Under Section 2(1) of the Act on International Legal Relationships in respect of Adoption, a Swedish court considering an application for adoption is to apply Swedish law. Section 2(2) directs, however, that if the application relates to a child under the age of 18, the court must consider whether the applicant or the child is connected with a foreign state by nationality, habitual residence or otherwise, and whether this can be expected to cause difficulty for the child if the adoption is not recognised in that country.
As regards the legal effects of adoption, when a foreign adoption order is valid in Sweden the adopted child is regarded as the adoptive parent’s child in a Swedish marriage for purposes of custody, guardianship and maintenance. In the case of succession, however, the law requires equal treatment of adopted children and the adoptive parent’s own children only if the adoption took place in Sweden. If the adoption took place abroad, the adopted child’s entitlement to inherit will be considered in accordance with the law that generally governs entitlement to inherit, that is to say the law of the country of nationality.
The question of the law applicable to child maintenance is governed by the 2007 Hague Protocol on the Law Applicable to Maintenance Obligations. The general rule is that maintenance obligations are governed by the law of the state where the child is habitually resident. If the child is unable to obtain maintenance from the party who is obliged to provide it under that law, the law to be applied is the law of the country where the court is located. If the child is unable to obtain maintenance from the party who is obliged to provide it under either of those laws, and both parties are citizens of the same state, the law to be applied is the law of that state.
As regards capacity to marry, see point 3.3 above. The general rule is that a marriage is considered to be valid as to form if it is valid in the country in which it was celebrated (Chapter 1, Section 7, of the Act on certain International Legal Relationships in respect of Marriage and Guardianship).
The legal effects of marriage can be divided into two main categories, those in the personal sphere and those relating to the spouses’ property (see point 3.6 below). The main effect of the marriage in personal terms is that the spouses have a mutual obligation to maintain one another. In Swedish private international law, questions of the spouses’ entitlement to inherit, their acquisition of the other spouse’s name or their duty to maintain the other spouse’s children are not regarded as legal effects of the marriage, and the law applicable is determined by the conflict‑of‑law rules that govern inheritance, personal names etc.
The issue of the law applicable to the maintenance of a spouse is regulated by the 2007 Hague Protocol on the Law Applicable to Maintenance Obligations. The general rule is that maintenance obligations are governed by the law of the state where the party with the obligation to provide maintenance is habitually resident. If either of the spouses objects to the application of that law, and the law of another state has a closer connection to the marriage (especially the law of the state where they most recently had a joint habitual residence), the law of that other state is to be applied.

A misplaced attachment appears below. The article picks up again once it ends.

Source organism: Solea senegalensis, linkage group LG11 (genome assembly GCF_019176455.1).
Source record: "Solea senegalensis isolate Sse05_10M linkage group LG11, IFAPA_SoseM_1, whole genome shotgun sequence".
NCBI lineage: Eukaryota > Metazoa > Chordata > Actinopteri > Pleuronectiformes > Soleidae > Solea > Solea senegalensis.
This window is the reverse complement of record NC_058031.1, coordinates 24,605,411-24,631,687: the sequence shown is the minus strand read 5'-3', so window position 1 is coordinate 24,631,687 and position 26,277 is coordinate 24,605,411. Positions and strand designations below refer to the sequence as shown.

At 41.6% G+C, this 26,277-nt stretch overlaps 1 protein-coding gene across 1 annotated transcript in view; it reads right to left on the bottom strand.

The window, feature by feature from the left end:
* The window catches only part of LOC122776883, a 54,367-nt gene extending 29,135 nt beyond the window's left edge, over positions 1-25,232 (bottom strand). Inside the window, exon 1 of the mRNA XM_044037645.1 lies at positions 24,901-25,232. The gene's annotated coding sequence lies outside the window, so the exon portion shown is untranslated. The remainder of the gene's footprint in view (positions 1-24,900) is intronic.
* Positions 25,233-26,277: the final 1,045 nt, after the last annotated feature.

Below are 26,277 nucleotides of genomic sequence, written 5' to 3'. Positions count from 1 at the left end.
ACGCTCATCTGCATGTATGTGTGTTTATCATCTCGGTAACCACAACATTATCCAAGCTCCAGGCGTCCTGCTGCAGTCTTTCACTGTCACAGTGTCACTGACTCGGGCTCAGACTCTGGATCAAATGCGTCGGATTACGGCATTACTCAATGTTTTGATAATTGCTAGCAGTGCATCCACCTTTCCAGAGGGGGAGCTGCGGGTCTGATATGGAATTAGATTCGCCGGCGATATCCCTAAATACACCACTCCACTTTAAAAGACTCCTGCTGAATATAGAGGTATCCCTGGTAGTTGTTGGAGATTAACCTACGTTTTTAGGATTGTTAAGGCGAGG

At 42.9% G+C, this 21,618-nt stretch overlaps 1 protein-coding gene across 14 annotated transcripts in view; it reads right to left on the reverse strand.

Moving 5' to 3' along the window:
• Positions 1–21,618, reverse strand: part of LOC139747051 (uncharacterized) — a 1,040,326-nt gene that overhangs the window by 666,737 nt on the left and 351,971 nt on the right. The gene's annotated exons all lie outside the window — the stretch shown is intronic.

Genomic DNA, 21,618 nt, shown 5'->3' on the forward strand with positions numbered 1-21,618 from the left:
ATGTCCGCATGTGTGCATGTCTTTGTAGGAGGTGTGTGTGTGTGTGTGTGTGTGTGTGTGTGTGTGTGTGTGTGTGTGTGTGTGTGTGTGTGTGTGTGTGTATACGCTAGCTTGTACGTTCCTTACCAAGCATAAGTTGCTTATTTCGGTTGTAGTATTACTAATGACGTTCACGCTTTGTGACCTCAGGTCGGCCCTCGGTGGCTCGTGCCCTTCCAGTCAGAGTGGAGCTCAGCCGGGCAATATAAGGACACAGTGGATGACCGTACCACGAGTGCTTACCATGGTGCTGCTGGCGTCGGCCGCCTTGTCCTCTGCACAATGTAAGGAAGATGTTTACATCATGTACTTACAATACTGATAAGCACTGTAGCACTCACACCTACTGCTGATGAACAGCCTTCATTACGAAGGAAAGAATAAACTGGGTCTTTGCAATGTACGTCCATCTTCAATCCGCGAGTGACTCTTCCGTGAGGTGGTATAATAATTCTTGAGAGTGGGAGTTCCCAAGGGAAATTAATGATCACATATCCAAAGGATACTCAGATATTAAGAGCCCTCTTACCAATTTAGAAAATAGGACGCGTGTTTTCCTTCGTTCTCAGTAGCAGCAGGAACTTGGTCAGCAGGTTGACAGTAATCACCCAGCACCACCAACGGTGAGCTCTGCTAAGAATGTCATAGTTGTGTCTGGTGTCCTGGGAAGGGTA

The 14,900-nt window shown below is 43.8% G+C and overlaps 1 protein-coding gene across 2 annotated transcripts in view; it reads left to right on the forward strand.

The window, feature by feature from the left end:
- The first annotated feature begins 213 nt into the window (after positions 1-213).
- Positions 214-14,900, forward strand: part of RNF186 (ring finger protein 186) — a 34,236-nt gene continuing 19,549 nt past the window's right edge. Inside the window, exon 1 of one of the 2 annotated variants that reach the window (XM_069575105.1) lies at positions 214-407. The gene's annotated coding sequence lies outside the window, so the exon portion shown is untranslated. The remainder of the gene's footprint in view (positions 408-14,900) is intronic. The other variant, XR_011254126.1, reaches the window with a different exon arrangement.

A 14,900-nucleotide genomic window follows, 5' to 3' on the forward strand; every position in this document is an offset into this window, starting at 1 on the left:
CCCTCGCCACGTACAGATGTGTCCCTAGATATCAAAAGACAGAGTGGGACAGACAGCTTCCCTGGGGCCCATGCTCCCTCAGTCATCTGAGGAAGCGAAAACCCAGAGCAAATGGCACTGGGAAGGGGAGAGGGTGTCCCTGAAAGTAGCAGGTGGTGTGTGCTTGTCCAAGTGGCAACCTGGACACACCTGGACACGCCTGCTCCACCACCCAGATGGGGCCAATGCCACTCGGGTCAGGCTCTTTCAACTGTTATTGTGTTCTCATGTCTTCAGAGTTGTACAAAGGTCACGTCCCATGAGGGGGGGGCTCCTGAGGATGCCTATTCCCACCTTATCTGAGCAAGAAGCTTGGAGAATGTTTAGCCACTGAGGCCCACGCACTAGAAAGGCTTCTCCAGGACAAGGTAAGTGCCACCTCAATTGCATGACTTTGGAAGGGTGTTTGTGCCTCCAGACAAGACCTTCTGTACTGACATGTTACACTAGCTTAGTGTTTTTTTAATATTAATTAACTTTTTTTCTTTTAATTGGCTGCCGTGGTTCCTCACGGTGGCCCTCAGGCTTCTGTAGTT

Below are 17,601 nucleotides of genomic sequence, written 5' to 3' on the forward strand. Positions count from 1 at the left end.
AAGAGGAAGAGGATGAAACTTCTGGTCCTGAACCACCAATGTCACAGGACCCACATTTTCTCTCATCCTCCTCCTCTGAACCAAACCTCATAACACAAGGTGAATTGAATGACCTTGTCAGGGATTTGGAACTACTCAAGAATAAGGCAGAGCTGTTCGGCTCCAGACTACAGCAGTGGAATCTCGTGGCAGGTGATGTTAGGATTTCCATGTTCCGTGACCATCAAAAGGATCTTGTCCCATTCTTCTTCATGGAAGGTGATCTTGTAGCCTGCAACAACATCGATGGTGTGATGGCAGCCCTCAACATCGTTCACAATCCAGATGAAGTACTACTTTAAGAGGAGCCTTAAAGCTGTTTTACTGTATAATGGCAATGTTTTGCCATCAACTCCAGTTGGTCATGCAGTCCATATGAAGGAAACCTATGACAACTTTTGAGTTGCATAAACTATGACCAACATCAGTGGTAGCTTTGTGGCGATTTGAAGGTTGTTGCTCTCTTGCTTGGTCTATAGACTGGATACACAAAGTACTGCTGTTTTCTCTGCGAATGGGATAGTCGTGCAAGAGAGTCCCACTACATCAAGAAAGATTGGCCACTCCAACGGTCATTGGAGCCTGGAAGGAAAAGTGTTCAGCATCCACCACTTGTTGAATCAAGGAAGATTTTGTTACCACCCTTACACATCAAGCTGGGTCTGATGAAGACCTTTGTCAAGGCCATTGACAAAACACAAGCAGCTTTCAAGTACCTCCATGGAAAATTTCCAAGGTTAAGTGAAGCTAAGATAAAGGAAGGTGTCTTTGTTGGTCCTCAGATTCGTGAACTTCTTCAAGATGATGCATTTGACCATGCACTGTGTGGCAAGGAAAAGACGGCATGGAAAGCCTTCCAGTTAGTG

In questions of divorce, Chapter 3, Section 4(1), of the Act on certain International Legal Relationships in respect of Marriage and Guardianship directs that the Swedish courts are to apply Swedish law. Section 4(2) makes an exception if both spouses are foreign nationals and neither has been habitually resident in Sweden for at least one year.
Swedish substantive law does not contemplate the legal institutions of legal separation or annulment of marriage, and there are no generally applicable conflict‑of‑law rules that might apply to such cases. As far as Nordic countries are concerned, Section 9 of the Ordinance on certain International Legal Relationships in respect of Marriage, Adoption and Guardianship states that in cases of legal separation the court is to apply its own law.
The law applicable to married people’s property is regulated in the Act on certain International Questions relating to Property Relations between Spouses or Cohabitants. Section 3 of the Act permits married people or couples contemplating marriage to conclude a written agreement providing that their matrimonial property regime is to be governed by the law of a country of which one of them is a habitual resident or a national at the time the agreement is concluded.
If the spouses have not entered into a valid choice‑of‑law agreement, Section 4 of the Act states that the applicable law is the law of the country in which they take up habitual residence after marriage. If both spouses subsequently take up habitual residence in another country, and live there for at least two years, the law of that country will be applied instead. But if both spouses have already been habitually resident in that state during the marriage, or if both of them are nationals of that state, the law of that state will be applied from the moment they take up habitual residence there.